Tesla has plenty of options for raising money, but it is getting more expensive to do so, Wall Street Journal reported.
The electric car maker signaled last week it could issue new debt or equity financing in the wake of a first-quarter loss that was much worse than Wall Street analysts expected. Elon Musk, on an earnings call Wednesday, said “there’s merit to the idea of raising capital at this point” – a reversal from the chief executive’s previous insistence the firm didn’t need more money.
Some analysts say it would be prudent for Tesla to raise at least $1 billion to $2 billion to ensure that it can meet expenses. But Tesla may have already missed its best opportunity to raise money cheaply. Shares of the Palo Alto, Calif., auto maker have dropped about 36% from a recent high in December, settling Monday at $241.47.
A lower share price means Tesla executives would need to sell more of the company to raise money. If shares keep sliding, it could also make it harder to place new shares without discounting their price even further.
The potential cost to Tesla of issuing debt has also been rising. The company’s 5.3% unsecured bonds due in 2025 recently traded at 85.75 cents on the dollar, according to MarketAxess. That translates to a yield of around 8.2%, up from around 7.4% a year ago. Given the trajectory of the bonds, some investors and analysts said new unsecured bonds would need to be sold at an interest rate of around 9%.
“Investors have been burnt once,” said Bill Zox, chief investment officer of fixed income at Diamond Hill Capital Management Inc. “They would have to offer a nice concession” to bring a new bond deal.
Most observers still agree that Tesla is capable of raising a significant amount of money. Even after its stock has declined, its market capitalization remains above $40 billion, making it worth about the same as Ford Motor Co. and more than many other established businesses, the Journal added.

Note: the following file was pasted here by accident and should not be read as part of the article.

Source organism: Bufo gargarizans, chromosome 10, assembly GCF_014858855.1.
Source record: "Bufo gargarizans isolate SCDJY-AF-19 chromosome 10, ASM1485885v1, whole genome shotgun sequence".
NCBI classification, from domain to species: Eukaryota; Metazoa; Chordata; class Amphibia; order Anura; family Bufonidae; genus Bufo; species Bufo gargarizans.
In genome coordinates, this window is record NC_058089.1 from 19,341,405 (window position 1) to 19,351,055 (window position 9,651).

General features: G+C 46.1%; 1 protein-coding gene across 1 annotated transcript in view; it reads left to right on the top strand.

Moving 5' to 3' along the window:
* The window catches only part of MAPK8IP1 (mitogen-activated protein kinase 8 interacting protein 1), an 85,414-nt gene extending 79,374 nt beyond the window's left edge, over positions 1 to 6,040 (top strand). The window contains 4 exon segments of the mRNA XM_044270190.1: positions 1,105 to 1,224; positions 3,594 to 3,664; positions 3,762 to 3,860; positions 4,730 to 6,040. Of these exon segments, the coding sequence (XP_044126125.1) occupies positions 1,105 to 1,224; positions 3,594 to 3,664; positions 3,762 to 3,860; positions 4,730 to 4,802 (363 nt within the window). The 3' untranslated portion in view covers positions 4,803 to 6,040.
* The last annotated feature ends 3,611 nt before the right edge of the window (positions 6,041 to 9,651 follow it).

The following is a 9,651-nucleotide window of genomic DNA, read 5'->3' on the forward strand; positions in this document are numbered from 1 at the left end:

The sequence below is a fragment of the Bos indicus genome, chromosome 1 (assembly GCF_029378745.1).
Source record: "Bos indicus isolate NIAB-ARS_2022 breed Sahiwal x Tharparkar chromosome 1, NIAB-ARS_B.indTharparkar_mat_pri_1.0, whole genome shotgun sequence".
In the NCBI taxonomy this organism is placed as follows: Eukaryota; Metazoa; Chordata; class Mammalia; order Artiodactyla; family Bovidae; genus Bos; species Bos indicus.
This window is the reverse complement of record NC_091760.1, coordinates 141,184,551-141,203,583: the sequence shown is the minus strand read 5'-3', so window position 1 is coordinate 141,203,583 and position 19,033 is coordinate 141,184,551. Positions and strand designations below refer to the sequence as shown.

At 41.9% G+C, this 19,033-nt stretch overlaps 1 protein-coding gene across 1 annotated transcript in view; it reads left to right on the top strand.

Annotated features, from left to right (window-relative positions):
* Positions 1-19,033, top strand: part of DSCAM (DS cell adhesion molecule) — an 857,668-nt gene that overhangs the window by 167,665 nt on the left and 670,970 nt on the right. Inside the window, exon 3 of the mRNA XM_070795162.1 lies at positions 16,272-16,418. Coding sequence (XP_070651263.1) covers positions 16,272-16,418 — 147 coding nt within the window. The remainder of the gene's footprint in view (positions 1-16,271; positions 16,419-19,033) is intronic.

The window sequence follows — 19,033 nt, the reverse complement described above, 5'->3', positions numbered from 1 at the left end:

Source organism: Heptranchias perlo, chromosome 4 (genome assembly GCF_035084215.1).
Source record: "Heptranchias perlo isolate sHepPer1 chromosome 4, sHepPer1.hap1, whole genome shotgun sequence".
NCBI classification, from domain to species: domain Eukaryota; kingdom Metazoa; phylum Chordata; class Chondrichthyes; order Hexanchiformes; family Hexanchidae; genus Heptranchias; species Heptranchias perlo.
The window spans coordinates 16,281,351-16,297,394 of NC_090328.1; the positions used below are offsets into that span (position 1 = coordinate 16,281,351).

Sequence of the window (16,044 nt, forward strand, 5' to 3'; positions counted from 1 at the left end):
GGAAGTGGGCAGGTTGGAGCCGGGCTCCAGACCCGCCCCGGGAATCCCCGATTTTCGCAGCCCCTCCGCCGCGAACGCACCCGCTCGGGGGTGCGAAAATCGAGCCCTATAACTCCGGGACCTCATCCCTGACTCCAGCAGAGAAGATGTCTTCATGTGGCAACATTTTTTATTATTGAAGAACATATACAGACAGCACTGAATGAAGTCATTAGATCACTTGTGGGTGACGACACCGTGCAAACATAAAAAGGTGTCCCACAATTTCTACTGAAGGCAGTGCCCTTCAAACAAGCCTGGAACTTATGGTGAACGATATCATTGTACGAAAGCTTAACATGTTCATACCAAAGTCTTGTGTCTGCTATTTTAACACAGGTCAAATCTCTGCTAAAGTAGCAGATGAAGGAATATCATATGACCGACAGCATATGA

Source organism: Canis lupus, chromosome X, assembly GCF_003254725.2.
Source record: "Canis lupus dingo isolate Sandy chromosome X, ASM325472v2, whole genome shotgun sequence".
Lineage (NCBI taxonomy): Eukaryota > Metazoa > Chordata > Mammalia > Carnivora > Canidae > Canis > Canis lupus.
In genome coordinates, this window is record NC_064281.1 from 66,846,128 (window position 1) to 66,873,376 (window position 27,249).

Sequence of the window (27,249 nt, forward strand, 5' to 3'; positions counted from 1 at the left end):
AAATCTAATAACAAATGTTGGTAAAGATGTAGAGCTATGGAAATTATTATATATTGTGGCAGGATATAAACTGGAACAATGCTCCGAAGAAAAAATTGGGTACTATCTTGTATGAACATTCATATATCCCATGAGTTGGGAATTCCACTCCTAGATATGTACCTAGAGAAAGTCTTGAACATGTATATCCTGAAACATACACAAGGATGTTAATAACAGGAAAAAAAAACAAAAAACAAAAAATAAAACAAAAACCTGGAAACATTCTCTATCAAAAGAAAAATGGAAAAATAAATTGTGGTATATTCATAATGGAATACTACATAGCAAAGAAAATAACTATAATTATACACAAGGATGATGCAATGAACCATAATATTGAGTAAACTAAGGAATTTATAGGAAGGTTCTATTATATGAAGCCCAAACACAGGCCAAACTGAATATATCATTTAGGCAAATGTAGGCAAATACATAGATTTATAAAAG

In the eyes of many, that means the theoretical cost to the company of issuing new shares is inexpensive. It also makes it easier to issue various types of debt and convertible bonds – a hybrid of debt and equity – since it implies the company is worth well more than its debt and could always issue additional shares if necessary.
Tesla’s market capitalization means there is “a large buyer base that is still valuing future growth for this company,” said Hitin Anand, a senior analyst at the research firm CreditSights. That in turn, he said, means that the company has a variety of ways in which it can raise money, including via unsecured bonds even if they require high interest rates.
Outside of asset-backed securities used to finance its leasing and rooftop solar businesses, Tesla hasn’t issued new stocks or bonds since mid-2017, when it raised $1.8 billion by selling its first unsecured bonds, the Journal notes.
Since then, Tesla has sought to generate cash through its own operations, succeeding in the second half of last year though falling short in the first three months of 2019. Last month, it also secured a credit line worth around $520 million from Chinese banks to help fund the factory it is building in Shanghai.